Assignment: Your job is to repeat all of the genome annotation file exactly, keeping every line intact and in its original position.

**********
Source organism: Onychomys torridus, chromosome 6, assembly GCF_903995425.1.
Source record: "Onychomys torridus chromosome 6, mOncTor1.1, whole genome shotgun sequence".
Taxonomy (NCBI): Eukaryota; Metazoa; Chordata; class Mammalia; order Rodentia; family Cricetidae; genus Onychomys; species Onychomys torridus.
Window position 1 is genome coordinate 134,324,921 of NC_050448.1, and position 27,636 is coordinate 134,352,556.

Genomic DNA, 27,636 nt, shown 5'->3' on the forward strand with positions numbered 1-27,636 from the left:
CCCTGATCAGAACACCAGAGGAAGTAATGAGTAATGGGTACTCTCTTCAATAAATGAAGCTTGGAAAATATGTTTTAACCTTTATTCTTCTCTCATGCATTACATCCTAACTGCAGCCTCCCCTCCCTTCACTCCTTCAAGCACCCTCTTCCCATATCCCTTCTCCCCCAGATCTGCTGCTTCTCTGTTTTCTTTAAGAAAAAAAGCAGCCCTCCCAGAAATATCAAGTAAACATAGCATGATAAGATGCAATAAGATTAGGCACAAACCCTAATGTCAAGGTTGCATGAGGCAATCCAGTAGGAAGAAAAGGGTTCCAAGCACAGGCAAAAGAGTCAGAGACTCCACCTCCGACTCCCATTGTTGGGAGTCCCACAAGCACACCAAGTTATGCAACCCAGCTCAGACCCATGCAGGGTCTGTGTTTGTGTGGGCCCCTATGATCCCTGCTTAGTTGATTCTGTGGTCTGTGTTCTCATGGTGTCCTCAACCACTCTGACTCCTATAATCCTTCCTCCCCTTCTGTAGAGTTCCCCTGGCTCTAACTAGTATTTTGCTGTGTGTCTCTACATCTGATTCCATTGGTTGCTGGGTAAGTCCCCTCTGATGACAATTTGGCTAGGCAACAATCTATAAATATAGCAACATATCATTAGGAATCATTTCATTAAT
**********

Source organism: Onychomys torridus, chromosome 6, assembly GCF_903995425.1.
Source record: "Onychomys torridus chromosome 6, mOncTor1.1, whole genome shotgun sequence".
Taxonomy (NCBI): Eukaryota; Metazoa; Chordata; class Mammalia; order Rodentia; family Cricetidae; genus Onychomys; species Onychomys torridus.
Window position 1 is genome coordinate 134,324,921 of NC_050448.1, and position 27,636 is coordinate 134,352,556.

Genomic DNA, 27,636 nt, shown 5'->3' on the forward strand with positions numbered 1-27,636 from the left:
CCCTGATCAGAACACCAGAGGAAGTAATGAGTAATGGGTACTCTCTTCAATAAATGAAGCTTGGAAAATATGTTTTAACCTTTATTCTTCTCTCATGCATTACATCCTAACTGCAGCCTCCCCTCCCTTCACTCCTTCAAGCACCCTCTTCCCATATCCCTTCTCCCCCAGATCTGCTGCTTCTCTGTTTTCTTTAAGAAAAAAAGCAGCCCTCCCAGAAATATCAAGTAAACATAGCATGATAAGATGCAATAAGATTAGGCACAAACCCTAATGTCAAGGTTGCATGAGGCAATCCAGTAGGAAGAAAAGGGTTCCAAGCACAGGCAAAAGAGTCAGAGACTCCACCTCCGACTCCCATTGTTGGGAGTCCCACAAGCACACCAAGTTATGCAACCCAGCTCAGACCCATGCAGGGTCTGTGTTTGTGTGGGCCCCTATGATCCCTGCTTAGTTGATTCTGTGGTCTGTGTTCTCATGGTGTCCTCAACCACTCTGACTCCTATAATCCTTCCTCCCCTTCTGTAGAGTTCCCCTGGCTCTAACTAGTATTTTGCTGTGTGTCTCTACATCTGATTCCATTGGTTGCTGGGTAAGTCCCCTCTGATGACAATTTGGCTAGGCAACAATCTATAAATATAGCAACATATCATTAGGAATCATTTCATTAAT